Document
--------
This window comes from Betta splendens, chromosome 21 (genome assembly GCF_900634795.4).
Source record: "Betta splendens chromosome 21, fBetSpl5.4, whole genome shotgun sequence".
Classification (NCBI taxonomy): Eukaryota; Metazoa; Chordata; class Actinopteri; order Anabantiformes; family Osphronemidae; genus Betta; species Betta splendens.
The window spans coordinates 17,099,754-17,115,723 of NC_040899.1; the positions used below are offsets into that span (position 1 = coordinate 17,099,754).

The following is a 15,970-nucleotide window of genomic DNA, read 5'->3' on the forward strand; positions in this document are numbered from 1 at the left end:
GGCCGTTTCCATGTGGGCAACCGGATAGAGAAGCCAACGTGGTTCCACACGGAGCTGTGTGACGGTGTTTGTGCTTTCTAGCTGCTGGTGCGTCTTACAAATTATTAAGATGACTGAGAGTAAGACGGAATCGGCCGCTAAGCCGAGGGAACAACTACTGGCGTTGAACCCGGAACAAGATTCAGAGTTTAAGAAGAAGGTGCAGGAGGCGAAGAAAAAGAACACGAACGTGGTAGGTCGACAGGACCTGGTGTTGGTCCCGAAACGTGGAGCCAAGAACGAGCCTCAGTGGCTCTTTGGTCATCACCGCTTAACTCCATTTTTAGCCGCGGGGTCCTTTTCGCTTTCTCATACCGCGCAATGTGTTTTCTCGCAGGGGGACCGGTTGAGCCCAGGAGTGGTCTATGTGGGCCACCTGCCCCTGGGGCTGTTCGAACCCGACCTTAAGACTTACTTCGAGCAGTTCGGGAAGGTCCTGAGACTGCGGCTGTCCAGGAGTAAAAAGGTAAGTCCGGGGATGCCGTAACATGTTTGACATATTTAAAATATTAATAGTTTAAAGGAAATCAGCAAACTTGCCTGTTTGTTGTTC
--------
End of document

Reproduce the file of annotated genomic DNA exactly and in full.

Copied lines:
This window comes from Betta splendens, chromosome 21 (genome assembly GCF_900634795.4).
Source record: "Betta splendens chromosome 21, fBetSpl5.4, whole genome shotgun sequence".
Classification (NCBI taxonomy): Eukaryota; Metazoa; Chordata; class Actinopteri; order Anabantiformes; family Osphronemidae; genus Betta; species Betta splendens.
The window spans coordinates 17,099,754-17,115,723 of NC_040899.1; the positions used below are offsets into that span (position 1 = coordinate 17,099,754).

The following is a 15,970-nucleotide window of genomic DNA, read 5'->3' on the forward strand; positions in this document are numbered from 1 at the left end:
GGCCGTTTCCATGTGGGCAACCGGATAGAGAAGCCAACGTGGTTCCACACGGAGCTGTGTGACGGTGTTTGTGCTTTCTAGCTGCTGGTGCGTCTTACAAATTATTAAGATGACTGAGAGTAAGACGGAATCGGCCGCTAAGCCGAGGGAACAACTACTGGCGTTGAACCCGGAACAAGATTCAGAGTTTAAGAAGAAGGTGCAGGAGGCGAAGAAAAAGAACACGAACGTGGTAGGTCGACAGGACCTGGTGTTGGTCCCGAAACGTGGAGCCAAGAACGAGCCTCAGTGGCTCTTTGGTCATCACCGCTTAACTCCATTTTTAGCCGCGGGGTCCTTTTCGCTTTCTCATACCGCGCAATGTGTTTTCTCGCAGGGGGACCGGTTGAGCCCAGGAGTGGTCTATGTGGGCCACCTGCCCCTGGGGCTGTTCGAACCCGACCTTAAGACTTACTTCGAGCAGTTCGGGAAGGTCCTGAGACTGCGGCTGTCCAGGAGTAAAAAGGTAAGTCCGGGGATGCCGTAACATGTTTGACATATTTAAAATATTAATAGTTTAAAGGAAATCAGCAAACTTGCCTGTTTGTTGTTC